One in four Canadian women will face physical, sexual and/or psychological violence from an intimate partner in her lifetime. It often takes time – and sometimes, the escalation of violence – for people to accept that they are in an unsafe relationship and need support.
Unfortunately, screening for partner violence is very rarely, if ever, a routine part of a clinic visit. When screening does happen, it’s not always a private process nor are the ‘right’ questions being asked.
How can we make it easier for women to get screened for intimate-partner violence, and make the process more discreet?
Identifying red flags early and providing safety resources: New intimate-partner violence screening web-apps.
Using an Implementation Science approach which promotes the adoption and integration of evidence-based interventions, we partnered with the Fracture Clinic at St. Michael’s Hospital to design and implement a screening web-app tailored specifically for use within the Fracture Clinic. It’s now available to all of the clinic’s female patients.
The WITHWomen app is now available to all female patients in the clinic. Patients are asked to fill out an online survey, on their own and close to the clinic’s registration desk. An ‘escape’ function transforms the violence questionnaire into one about bone health, hiding the content about intimate-partner violence.
The web-app contains nine questions that were developed for their acceptability in partnership with people with lived experience of intimate-partner violence. The questions focus on identifying emotional violence and controlling behaviours, sexual violence as well as physical violence. A more comprehensive screening web-app, WITHWomen app , is available for use by women in the general public.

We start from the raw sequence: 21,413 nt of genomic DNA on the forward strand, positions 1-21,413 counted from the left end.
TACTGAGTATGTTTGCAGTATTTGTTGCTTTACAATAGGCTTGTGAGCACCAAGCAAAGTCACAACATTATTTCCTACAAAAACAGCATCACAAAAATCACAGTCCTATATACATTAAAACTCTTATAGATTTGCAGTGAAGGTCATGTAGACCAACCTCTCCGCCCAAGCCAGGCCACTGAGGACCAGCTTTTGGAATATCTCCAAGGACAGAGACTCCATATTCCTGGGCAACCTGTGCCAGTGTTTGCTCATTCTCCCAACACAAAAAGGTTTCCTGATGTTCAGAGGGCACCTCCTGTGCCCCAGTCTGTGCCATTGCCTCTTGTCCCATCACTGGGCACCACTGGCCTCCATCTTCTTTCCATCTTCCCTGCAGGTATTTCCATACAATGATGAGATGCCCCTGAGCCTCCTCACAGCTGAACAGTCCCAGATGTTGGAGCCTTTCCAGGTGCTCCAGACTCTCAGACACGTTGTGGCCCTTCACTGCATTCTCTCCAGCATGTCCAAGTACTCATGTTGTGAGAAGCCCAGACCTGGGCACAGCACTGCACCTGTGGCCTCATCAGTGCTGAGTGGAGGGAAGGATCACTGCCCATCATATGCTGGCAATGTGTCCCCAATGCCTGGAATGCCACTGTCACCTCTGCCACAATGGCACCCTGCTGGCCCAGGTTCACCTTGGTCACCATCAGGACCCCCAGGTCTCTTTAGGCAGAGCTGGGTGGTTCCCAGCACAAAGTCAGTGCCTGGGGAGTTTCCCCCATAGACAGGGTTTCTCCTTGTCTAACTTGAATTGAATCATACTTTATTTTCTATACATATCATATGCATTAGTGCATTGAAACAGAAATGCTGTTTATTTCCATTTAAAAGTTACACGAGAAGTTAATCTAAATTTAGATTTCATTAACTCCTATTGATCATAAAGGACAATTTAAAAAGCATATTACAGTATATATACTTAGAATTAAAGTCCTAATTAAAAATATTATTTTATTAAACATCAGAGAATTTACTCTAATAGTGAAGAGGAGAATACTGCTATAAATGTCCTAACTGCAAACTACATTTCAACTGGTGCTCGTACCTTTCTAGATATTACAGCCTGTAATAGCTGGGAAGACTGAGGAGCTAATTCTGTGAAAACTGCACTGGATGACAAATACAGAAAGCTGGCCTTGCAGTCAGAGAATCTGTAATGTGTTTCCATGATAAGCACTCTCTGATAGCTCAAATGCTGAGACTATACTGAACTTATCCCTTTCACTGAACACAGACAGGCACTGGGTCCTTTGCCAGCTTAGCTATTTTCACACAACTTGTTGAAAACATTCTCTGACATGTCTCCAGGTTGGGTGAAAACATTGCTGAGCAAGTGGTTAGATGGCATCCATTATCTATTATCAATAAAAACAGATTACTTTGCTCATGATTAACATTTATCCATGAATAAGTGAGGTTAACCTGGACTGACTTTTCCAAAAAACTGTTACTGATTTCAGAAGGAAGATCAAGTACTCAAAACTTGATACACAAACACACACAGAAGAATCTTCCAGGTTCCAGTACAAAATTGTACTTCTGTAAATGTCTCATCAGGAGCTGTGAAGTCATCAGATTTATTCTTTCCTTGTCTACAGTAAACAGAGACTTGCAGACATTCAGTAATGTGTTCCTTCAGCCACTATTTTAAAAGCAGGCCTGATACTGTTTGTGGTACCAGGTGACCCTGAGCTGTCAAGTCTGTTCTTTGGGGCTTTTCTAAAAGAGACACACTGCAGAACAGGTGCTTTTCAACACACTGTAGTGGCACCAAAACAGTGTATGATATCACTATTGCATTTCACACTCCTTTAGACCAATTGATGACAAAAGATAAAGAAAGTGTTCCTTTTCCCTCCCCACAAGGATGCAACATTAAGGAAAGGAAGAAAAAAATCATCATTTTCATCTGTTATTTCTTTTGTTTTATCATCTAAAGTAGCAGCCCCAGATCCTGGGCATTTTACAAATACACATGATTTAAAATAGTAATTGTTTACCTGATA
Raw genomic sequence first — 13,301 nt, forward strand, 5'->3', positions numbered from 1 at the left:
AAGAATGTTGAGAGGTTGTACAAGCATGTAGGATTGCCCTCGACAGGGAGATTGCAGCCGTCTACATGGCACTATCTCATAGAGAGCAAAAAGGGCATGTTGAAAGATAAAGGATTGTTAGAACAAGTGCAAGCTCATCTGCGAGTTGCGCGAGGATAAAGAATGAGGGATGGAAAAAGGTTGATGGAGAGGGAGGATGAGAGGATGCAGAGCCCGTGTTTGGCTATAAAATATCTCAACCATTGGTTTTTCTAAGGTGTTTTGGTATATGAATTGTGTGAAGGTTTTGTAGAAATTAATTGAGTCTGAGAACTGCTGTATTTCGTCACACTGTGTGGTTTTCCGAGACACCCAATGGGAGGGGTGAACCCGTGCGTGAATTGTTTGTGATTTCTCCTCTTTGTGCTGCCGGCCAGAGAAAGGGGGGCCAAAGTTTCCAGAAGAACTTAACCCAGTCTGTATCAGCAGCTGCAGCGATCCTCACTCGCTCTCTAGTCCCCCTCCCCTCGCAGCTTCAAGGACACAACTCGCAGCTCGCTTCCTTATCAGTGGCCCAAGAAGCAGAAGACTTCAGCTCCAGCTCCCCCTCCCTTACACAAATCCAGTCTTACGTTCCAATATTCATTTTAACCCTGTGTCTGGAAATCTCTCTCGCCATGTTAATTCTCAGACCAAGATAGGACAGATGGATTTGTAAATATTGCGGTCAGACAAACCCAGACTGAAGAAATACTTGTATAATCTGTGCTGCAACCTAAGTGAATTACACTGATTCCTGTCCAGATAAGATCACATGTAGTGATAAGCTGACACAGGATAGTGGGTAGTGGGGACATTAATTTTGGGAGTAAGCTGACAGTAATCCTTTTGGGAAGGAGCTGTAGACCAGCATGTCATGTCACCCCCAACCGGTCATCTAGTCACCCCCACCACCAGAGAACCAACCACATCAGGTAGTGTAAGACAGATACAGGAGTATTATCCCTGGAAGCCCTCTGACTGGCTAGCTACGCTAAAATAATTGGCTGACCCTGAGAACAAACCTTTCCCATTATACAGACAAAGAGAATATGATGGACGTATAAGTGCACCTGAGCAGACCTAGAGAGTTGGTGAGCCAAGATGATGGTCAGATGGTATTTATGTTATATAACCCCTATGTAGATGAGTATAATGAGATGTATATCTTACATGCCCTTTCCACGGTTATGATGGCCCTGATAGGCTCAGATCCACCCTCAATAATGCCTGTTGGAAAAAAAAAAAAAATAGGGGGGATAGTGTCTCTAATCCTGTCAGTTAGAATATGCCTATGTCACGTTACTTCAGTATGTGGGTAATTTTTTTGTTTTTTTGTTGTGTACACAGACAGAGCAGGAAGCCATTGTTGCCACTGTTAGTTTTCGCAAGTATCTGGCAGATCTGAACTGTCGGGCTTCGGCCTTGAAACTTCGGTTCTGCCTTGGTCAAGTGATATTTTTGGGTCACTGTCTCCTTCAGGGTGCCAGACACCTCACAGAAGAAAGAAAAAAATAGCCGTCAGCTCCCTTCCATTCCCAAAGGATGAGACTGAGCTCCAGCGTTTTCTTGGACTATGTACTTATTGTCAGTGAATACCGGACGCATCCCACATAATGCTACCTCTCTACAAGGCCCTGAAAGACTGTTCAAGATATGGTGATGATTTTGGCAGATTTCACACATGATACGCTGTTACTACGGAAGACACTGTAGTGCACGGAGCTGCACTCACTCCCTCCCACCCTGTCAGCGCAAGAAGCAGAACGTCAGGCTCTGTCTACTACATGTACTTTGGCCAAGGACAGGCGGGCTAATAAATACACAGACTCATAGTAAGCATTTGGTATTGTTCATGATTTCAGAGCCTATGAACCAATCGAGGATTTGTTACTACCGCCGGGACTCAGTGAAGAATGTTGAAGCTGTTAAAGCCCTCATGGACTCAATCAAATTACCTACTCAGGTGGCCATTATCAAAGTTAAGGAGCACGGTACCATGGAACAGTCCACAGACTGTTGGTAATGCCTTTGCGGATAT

Once screening becomes part of routine practice at the clinic, plans include expanding screening to male patients as well. The same nine screening questions have been tested and found to be acceptable to men.
A complementary web-app, WITHWomen Pathways, creates personalized safety plans for those have identified as being in an unsafe relationship.
The next steps are to make them accessible to diverse populations, including men and patients who identify as LGBTQ+, and translate them to other languages. The resources and supports listed in the apps are all GTA- and Hamilton-based; we plan to expand the app’s geographical reach as well.
We are evaluating these interventions using a refined, rigorous, single-case experimental design.